Sex addiction can be defined as a compulsive physiological or psychological need for a sexual experience that has become habit forming. It is the condition of being habitually or compulsively preoccupied with the pathological (sick or unhealthy) need for a sexual event or process. Sex becomes central to the addict's life-more important than family, friends, and work. Sexual addicts frequently deny that they have a problem, even to themselves, and frequently use compulsive sexual behavior as a means of dealing with pain. This denial often leads them into living a double (or secret) life, creating more shame, pain, and isolation.

My husband insists that viewing pornography on the Internet is "no big deal." He says it doesn't affect his "real life" or his relationship with me and I'm just overreacting. Am I?
Not necessarily; but it is always important to gather sufficient information and consider various possibilities before concluding there is a problem. If improper use of the computer is suspected, it may be necessary to install a computer software program that can monitor online activity. (See Net Nanny.) Most monitoring programs can provide vital information regarding the frequency and severity of the problem. Furthermore, if the participating spouse chooses to deny any use, there is a collection of evidence to the contrary. Whether the intent is to determine if there is a problem or not, a monitoring software program on family computers, especially if there are children in the home, is highly recommended.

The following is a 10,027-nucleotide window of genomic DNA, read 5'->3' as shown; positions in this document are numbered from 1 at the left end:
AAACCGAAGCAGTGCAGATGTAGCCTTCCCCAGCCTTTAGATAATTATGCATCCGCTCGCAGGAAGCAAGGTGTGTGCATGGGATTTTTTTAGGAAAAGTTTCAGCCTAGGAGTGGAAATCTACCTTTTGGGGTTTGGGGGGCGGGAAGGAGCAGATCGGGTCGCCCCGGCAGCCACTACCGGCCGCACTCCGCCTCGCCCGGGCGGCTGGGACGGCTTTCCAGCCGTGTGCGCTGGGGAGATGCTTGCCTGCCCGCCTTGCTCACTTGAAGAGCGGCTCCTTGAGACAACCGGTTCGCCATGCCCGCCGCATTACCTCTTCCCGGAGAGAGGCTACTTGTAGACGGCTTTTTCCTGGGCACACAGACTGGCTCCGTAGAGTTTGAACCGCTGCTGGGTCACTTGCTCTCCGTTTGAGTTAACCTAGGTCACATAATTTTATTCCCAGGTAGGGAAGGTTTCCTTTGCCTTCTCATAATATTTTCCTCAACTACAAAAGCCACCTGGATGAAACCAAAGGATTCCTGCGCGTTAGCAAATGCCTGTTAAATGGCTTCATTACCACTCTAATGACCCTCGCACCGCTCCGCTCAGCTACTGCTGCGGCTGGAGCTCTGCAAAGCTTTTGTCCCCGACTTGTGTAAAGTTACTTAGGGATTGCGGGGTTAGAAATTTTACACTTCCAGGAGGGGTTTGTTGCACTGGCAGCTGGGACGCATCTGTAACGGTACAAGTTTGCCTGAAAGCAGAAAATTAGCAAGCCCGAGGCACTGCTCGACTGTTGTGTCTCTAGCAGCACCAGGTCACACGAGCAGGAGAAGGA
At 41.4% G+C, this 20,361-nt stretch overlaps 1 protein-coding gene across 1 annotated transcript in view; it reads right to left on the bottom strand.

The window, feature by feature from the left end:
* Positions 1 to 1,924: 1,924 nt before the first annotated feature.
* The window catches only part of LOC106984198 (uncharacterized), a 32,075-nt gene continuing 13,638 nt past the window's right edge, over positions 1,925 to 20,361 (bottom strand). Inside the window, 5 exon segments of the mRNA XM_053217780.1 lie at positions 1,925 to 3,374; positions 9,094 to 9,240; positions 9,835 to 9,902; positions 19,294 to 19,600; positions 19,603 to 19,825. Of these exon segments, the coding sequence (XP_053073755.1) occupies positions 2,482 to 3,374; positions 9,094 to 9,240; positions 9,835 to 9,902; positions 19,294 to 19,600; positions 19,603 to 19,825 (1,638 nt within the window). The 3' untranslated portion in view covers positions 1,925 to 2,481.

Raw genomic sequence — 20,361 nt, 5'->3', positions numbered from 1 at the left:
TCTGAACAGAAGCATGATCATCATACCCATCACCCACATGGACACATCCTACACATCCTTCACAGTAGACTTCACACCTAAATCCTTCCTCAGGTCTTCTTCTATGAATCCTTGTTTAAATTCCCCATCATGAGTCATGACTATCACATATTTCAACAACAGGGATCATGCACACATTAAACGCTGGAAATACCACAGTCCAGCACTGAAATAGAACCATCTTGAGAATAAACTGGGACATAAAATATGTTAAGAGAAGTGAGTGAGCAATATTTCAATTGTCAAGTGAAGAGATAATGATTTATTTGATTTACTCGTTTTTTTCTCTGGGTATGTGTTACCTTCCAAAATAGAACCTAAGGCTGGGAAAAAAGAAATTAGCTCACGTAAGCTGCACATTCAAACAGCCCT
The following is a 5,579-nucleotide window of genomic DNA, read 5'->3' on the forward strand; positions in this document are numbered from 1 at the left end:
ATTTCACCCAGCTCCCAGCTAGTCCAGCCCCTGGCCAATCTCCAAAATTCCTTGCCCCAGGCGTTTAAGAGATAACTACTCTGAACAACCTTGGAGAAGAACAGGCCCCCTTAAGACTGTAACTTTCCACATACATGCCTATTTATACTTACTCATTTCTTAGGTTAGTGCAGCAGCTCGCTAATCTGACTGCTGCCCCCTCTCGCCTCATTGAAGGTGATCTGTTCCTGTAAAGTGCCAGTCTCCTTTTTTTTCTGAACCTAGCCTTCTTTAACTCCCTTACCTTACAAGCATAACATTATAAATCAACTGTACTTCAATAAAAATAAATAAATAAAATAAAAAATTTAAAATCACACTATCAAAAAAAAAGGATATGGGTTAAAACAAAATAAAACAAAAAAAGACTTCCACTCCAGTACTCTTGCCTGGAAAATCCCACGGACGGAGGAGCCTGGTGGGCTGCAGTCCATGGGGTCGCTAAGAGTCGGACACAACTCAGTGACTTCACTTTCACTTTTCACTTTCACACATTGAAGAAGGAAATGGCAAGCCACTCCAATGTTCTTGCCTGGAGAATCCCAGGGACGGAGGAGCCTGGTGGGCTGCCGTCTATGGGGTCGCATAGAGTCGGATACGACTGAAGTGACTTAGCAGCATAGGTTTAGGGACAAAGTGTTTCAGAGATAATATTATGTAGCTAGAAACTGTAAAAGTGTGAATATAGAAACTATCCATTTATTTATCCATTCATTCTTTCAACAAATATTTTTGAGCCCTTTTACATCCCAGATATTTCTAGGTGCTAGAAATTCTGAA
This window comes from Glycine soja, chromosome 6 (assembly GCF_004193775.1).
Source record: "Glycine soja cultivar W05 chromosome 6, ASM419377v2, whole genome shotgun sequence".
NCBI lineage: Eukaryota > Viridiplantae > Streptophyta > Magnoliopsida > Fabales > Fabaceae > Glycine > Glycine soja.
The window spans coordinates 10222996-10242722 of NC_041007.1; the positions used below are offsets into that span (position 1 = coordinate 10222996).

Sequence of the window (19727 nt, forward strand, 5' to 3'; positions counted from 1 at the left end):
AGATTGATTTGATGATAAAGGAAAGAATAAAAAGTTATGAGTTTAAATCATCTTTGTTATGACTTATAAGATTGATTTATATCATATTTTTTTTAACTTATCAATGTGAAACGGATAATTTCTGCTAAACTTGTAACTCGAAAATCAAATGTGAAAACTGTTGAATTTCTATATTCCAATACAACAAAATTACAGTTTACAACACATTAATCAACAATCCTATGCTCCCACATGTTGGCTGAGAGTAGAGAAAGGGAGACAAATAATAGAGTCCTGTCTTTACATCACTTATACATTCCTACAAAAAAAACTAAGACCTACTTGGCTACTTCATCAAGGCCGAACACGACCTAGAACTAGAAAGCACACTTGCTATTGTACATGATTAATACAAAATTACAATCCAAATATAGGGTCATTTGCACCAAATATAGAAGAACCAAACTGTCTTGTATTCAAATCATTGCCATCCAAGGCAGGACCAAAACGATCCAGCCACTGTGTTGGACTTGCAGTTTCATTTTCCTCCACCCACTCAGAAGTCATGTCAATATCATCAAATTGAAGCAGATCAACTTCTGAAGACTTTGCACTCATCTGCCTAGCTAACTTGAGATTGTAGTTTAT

Although problems may begin on the Internet, it is important to realize that there is the potential for escalation into offline activities.

What if it's not considered pornography, but I'm uncomfortable with it?
Each person must determine what constitutes a problem. Where do you draw the line? What if material that has traditionally not been considered pornographic leads to your spouse's objectification of others? If your husband is sexually aroused by the swimsuit edition of Sports Illustrated or spends time fantasizing about the women in your Victoria's Secret catalog, how does this make you feel? Is this appropriate? If you're uncomfortable, there is a problem, regardless of whether the material is considered pornographic or not. If material is being used to facilitate fantasies about other women, this is inappropriate. If you are hurt by such behavior, your feelings should be of concern to any person who truly loves and respects his spouse.

My husband began using porn as a teenager. What was once an adolescent hobby became the "other woman" in our marriage. At first it was our intimacy that suffered. Then his pastime grew into an addiction which included more serious forms of adultery, like strip bars and prostitutes. I feel like a failure as a wife and a lover, and I feel totally responsible. Is it my fault?
Many women have similar feelings. It is important to realize that his pornography problem is not your fault. There are many reasons why he may choose to develop a pornography habit. These reasons may include:

  • Attempts to escape toxic shame about himself, possibly caused by childhood neglect, deprivation of needs, family dysfunction or abuse
  • A desire to be wanted or validated without investing in a relationship
  • A coping mechanism to deal with stress or used as a reward for accomplishments
  • Inability or fear of developing healthy intimacy
  • Boredom and curiosity
  • Escape into a fantasy world that pretends to meet his unmet, unrealistic expectations

Regardless of the reason, this problem would have likely developed whether he was married to you or someone else. It is not your fault, and you do not have to tolerate such behavior.